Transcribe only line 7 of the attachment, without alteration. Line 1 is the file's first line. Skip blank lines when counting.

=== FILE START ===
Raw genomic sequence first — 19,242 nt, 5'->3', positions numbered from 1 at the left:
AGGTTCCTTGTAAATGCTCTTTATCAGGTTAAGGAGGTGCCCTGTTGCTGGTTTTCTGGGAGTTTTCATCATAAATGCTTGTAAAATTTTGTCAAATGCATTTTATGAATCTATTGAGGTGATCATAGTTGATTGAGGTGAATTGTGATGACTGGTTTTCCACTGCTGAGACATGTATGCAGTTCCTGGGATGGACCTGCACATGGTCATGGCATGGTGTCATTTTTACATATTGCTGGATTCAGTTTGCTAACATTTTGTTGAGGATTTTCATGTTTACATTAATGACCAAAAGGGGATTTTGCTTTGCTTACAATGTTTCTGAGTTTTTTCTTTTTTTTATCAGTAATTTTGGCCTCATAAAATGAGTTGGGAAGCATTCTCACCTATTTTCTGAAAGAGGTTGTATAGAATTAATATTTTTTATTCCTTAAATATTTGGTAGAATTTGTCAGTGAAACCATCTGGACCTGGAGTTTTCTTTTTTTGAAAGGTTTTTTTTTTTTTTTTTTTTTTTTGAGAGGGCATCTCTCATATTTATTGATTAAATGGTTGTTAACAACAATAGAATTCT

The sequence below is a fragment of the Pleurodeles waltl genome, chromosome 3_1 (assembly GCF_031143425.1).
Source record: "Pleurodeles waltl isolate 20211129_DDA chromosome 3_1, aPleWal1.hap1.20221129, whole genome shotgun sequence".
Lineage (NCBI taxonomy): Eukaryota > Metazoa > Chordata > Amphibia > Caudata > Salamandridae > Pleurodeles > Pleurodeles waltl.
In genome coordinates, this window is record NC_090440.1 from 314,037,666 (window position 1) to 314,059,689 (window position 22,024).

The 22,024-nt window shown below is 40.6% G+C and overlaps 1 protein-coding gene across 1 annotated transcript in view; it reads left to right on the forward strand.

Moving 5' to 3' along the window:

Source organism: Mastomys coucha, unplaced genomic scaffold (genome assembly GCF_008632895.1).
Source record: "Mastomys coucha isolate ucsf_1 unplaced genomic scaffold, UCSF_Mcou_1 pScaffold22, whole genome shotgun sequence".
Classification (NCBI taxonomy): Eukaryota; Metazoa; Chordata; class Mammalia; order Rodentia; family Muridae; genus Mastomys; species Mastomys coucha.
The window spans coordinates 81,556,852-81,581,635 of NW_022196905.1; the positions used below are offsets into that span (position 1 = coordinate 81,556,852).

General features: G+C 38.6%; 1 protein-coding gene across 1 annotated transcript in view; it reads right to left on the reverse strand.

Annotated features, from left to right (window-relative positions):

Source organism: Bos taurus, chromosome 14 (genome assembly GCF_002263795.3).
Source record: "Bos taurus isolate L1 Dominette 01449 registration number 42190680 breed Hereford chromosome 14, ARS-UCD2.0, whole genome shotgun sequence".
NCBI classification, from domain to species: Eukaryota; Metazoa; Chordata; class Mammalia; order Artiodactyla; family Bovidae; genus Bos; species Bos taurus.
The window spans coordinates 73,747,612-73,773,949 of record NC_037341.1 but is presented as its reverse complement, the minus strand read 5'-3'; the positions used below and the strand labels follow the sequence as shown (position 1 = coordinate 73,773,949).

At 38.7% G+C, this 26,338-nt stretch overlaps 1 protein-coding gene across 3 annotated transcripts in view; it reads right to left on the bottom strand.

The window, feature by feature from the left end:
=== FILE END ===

The 22,024-nt window shown below is 40.6% G+C and overlaps 1 protein-coding gene across 1 annotated transcript in view; it reads left to right on the forward strand.